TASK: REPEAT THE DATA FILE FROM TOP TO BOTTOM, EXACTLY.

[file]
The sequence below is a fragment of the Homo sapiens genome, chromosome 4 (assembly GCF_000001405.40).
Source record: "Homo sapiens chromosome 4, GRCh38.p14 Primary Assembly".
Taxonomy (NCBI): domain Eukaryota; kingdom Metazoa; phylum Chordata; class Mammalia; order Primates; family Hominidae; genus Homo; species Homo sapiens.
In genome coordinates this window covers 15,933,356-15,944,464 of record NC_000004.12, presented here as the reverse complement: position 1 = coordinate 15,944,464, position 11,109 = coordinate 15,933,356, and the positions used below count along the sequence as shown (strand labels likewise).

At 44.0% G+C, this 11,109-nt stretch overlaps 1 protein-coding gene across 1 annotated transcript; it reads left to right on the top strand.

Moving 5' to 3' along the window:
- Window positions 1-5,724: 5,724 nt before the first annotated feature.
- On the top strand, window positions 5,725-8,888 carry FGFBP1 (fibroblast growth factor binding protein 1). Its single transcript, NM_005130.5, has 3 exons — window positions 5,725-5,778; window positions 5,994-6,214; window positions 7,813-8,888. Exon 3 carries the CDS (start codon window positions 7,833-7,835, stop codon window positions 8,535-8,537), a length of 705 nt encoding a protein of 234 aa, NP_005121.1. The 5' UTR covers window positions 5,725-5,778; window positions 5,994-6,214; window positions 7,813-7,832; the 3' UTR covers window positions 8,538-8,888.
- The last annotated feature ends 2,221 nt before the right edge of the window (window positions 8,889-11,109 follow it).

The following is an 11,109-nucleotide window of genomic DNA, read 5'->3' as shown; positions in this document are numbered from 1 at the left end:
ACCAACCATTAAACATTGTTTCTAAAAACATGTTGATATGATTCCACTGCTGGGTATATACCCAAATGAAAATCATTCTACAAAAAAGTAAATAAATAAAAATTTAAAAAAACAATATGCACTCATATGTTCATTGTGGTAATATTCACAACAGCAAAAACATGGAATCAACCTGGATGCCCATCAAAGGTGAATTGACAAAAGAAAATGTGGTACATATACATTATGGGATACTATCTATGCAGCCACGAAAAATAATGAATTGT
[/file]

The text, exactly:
The sequence below is a fragment of the Homo sapiens genome, chromosome 4 (assembly GCF_000001405.40).
Source record: "Homo sapiens chromosome 4, GRCh38.p14 Primary Assembly".
Taxonomy (NCBI): domain Eukaryota; kingdom Metazoa; phylum Chordata; class Mammalia; order Primates; family Hominidae; genus Homo; species Homo sapiens.
In genome coordinates this window covers 15,933,356-15,944,464 of record NC_000004.12, presented here as the reverse complement: position 1 = coordinate 15,944,464, position 11,109 = coordinate 15,933,356, and the positions used below count along the sequence as shown (strand labels likewise).

At 44.0% G+C, this 11,109-nt stretch overlaps 1 protein-coding gene across 1 annotated transcript; it reads left to right on the top strand.

Moving 5' to 3' along the window:
- Window positions 1-5,724: 5,724 nt before the first annotated feature.
- On the top strand, window positions 5,725-8,888 carry FGFBP1 (fibroblast growth factor binding protein 1). Its single transcript, NM_005130.5, has 3 exons — window positions 5,725-5,778; window positions 5,994-6,214; window positions 7,813-8,888. Exon 3 carries the CDS (start codon window positions 7,833-7,835, stop codon window positions 8,535-8,537), a length of 705 nt encoding a protein of 234 aa, NP_005121.1. The 5' UTR covers window positions 5,725-5,778; window positions 5,994-6,214; window positions 7,813-7,832; the 3' UTR covers window positions 8,538-8,888.
- The last annotated feature ends 2,221 nt before the right edge of the window (window positions 8,889-11,109 follow it).

The following is an 11,109-nucleotide window of genomic DNA, read 5'->3' as shown; positions in this document are numbered from 1 at the left end:
ACCAACCATTAAACATTGTTTCTAAAAACATGTTGATATGATTCCACTGCTGGGTATATACCCAAATGAAAATCATTCTACAAAAAAGTAAATAAATAAAAATTTAAAAAAACAATATGCACTCATATGTTCATTGTGGTAATATTCACAACAGCAAAAACATGGAATCAACCTGGATGCCCATCAAAGGTGAATTGACAAAAGAAAATGTGGTACATATACATTATGGGATACTATCTATGCAGCCACGAAAAATAATGAATTGT